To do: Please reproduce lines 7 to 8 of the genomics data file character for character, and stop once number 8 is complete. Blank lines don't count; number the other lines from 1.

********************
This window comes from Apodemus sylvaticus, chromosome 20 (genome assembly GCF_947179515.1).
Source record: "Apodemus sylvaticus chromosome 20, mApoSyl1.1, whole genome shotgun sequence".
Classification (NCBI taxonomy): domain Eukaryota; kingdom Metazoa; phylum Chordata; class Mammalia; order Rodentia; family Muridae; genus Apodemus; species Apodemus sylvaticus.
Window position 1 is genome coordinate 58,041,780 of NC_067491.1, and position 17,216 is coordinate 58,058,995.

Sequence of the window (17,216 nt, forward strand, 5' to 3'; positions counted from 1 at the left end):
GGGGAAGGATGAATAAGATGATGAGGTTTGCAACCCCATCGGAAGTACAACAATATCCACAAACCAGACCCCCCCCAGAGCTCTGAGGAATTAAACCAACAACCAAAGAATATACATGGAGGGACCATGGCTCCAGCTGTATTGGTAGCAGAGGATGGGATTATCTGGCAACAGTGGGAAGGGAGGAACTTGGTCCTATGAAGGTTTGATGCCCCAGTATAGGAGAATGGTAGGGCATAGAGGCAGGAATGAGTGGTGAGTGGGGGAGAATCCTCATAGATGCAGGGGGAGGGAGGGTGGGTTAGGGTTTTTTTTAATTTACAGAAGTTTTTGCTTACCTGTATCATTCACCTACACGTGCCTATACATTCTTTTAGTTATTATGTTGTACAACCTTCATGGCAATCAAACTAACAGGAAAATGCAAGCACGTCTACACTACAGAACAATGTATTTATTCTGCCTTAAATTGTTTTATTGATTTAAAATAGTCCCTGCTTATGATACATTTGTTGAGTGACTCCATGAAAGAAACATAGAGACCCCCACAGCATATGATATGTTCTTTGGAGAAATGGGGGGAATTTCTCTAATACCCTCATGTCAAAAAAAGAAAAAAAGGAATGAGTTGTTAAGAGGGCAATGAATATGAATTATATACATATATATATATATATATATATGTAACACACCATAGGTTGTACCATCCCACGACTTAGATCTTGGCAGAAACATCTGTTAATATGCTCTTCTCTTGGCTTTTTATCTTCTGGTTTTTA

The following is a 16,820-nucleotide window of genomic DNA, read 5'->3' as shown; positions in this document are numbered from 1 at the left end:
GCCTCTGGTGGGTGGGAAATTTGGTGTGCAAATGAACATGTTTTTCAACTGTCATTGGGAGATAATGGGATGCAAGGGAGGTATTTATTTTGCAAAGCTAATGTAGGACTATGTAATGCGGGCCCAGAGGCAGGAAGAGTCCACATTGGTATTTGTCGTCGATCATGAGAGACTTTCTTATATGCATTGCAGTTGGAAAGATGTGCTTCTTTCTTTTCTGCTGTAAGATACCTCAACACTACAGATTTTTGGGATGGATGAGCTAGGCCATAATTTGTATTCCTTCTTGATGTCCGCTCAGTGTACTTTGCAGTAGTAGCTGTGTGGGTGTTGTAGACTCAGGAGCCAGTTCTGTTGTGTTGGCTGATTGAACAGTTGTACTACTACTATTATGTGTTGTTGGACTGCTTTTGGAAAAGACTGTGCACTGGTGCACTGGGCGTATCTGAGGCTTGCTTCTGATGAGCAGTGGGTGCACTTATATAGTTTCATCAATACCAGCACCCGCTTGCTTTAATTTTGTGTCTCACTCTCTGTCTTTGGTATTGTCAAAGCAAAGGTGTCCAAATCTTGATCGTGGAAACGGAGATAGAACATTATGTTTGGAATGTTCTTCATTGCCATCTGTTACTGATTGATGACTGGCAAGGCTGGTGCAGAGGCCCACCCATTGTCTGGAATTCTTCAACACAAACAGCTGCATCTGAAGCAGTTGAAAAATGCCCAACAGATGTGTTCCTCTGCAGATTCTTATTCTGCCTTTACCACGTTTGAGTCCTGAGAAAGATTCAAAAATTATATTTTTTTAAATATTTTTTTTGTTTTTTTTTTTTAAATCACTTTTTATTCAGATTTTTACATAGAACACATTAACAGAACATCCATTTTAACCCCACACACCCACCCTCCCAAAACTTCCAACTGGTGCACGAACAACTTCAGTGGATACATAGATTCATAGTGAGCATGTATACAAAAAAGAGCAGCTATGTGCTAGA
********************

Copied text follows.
The following is a 16,820-nucleotide window of genomic DNA, read 5'->3' as shown; positions in this document are numbered from 1 at the left end:
GCCTCTGGTGGGTGGGAAATTTGGTGTGCAAATGAACATGTTTTTCAACTGTCATTGGGAGATAATGGGATGCAAGGGAGGTATTTATTTTGCAAAGCTAATGTAGGACTATGTAATGCGGGCCCAGAGGCAGGAAGAGTCCACATTGGTATTTGTCGTCGATCATGAGAGACTTTCTTATATGCATTGCAGTTGGAAAGATGTGCTTCTTTCTTTTCTGCTGTAAGATACCTCAACACTACAGATTTTTGGGATGGATGAGCTAGGCCATAATTTGTATTCCTTCTTGATGTCCGCTCAGTGTACTTTGCAGTAGTAGCTGTGTGGGTGTTGTAGACTCAGGAGCCAGTTCTGTTGTGTTGGCTGATTGAACAGTTGTACTACTACTATTATGTGTTGTTGGACTGCTTTTGGAAAAGACTGTGCACTGGTGCACTGGGCGTATCTGAGGCTTGCTTCTGATGAGCAGTGGGTGCACTTATATAGTTTCATCAATACCAGCACCCGCTTGCTTTAATTTTGTGTCTCACTCTCTGTCTTTGGTATTGTCAAAGCAAAGGTGTCCAAATCTTGATCGTGGAAACGGAGATAGAACATTATGTTTGGAATGTTCTTCATTGCCATCTGTTACTGATTGATGACTGGCAAGGCTGGTGCAGAGGCCCACCCATTGTCTGGAATTCTTCAACACAAACAGCTGCATCTGAAGCAGTTGAAAAATGCCCAACAGATGTGTTCCTCTGCAGATTCTTATTCTGCCTTTACCACGTTTGAGTCCTGAGAAAGATTCAAAAATTATATTTTTTTAAATATTTTTTTTGTTTTTTTTTTTTAAATCACTTTTTATTCAGATTTTTACATAGAACACATTAACAGAACATCCATTTTAACCCCACACACCCACCCTCCCAAAACTTCCAACTGGTGCACGAACAACTTCAGTGGATACATAGATTCATAGTGAGCATGTATACAAAAAAGAGCAGCTATGTGCTAGA